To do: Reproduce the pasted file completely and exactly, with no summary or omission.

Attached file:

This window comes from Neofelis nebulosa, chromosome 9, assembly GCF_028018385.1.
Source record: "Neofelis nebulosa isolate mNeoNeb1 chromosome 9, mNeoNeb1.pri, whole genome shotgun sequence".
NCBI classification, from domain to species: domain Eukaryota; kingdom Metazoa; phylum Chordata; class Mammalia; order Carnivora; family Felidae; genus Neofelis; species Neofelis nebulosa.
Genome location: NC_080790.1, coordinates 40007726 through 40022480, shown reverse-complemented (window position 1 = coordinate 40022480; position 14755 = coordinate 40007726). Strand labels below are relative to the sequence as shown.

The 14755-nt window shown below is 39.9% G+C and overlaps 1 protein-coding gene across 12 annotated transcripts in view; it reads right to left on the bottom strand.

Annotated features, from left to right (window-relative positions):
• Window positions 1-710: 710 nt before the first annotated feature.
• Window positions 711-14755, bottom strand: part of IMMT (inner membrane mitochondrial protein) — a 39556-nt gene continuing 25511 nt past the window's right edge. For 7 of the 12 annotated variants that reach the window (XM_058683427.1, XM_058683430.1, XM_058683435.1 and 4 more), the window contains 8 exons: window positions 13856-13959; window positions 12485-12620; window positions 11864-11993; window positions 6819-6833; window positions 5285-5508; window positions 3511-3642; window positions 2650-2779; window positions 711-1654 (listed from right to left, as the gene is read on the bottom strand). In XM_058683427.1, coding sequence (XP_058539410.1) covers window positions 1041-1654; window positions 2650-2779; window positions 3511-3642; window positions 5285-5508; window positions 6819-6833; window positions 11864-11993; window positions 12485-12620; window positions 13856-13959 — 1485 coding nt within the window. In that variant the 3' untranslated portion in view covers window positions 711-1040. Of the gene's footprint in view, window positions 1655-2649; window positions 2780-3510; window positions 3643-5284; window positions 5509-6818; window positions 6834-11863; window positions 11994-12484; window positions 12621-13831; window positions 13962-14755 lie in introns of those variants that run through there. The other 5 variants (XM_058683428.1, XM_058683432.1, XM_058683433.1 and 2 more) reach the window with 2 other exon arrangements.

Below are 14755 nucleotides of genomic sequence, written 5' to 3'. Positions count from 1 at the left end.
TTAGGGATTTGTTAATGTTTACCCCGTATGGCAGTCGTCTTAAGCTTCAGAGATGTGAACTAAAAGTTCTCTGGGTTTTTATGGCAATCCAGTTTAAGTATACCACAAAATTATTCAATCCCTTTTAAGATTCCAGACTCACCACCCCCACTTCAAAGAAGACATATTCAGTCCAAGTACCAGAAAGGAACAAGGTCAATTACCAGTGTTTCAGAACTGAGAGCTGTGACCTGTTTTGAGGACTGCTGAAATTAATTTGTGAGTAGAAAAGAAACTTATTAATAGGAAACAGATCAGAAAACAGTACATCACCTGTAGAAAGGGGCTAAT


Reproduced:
This window comes from Neofelis nebulosa, chromosome 9, assembly GCF_028018385.1.
Source record: "Neofelis nebulosa isolate mNeoNeb1 chromosome 9, mNeoNeb1.pri, whole genome shotgun sequence".
NCBI classification, from domain to species: domain Eukaryota; kingdom Metazoa; phylum Chordata; class Mammalia; order Carnivora; family Felidae; genus Neofelis; species Neofelis nebulosa.
Genome location: NC_080790.1, coordinates 40007726 through 40022480, shown reverse-complemented (window position 1 = coordinate 40022480; position 14755 = coordinate 40007726). Strand labels below are relative to the sequence as shown.

The 14755-nt window shown below is 39.9% G+C and overlaps 1 protein-coding gene across 12 annotated transcripts in view; it reads right to left on the bottom strand.

Annotated features, from left to right (window-relative positions):
• Window positions 1-710: 710 nt before the first annotated feature.
• Window positions 711-14755, bottom strand: part of IMMT (inner membrane mitochondrial protein) — a 39556-nt gene continuing 25511 nt past the window's right edge. For 7 of the 12 annotated variants that reach the window (XM_058683427.1, XM_058683430.1, XM_058683435.1 and 4 more), the window contains 8 exons: window positions 13856-13959; window positions 12485-12620; window positions 11864-11993; window positions 6819-6833; window positions 5285-5508; window positions 3511-3642; window positions 2650-2779; window positions 711-1654 (listed from right to left, as the gene is read on the bottom strand). In XM_058683427.1, coding sequence (XP_058539410.1) covers window positions 1041-1654; window positions 2650-2779; window positions 3511-3642; window positions 5285-5508; window positions 6819-6833; window positions 11864-11993; window positions 12485-12620; window positions 13856-13959 — 1485 coding nt within the window. In that variant the 3' untranslated portion in view covers window positions 711-1040. Of the gene's footprint in view, window positions 1655-2649; window positions 2780-3510; window positions 3643-5284; window positions 5509-6818; window positions 6834-11863; window positions 11994-12484; window positions 12621-13831; window positions 13962-14755 lie in introns of those variants that run through there. The other 5 variants (XM_058683428.1, XM_058683432.1, XM_058683433.1 and 2 more) reach the window with 2 other exon arrangements.

Below are 14755 nucleotides of genomic sequence, written 5' to 3'. Positions count from 1 at the left end.
TTAGGGATTTGTTAATGTTTACCCCGTATGGCAGTCGTCTTAAGCTTCAGAGATGTGAACTAAAAGTTCTCTGGGTTTTTATGGCAATCCAGTTTAAGTATACCACAAAATTATTCAATCCCTTTTAAGATTCCAGACTCACCACCCCCACTTCAAAGAAGACATATTCAGTCCAAGTACCAGAAAGGAACAAGGTCAATTACCAGTGTTTCAGAACTGAGAGCTGTGACCTGTTTTGAGGACTGCTGAAATTAATTTGTGAGTAGAAAAGAAACTTATTAATAGGAAACAGATCAGAAAACAGTACATCACCTGTAGAAAGGGGCTAAT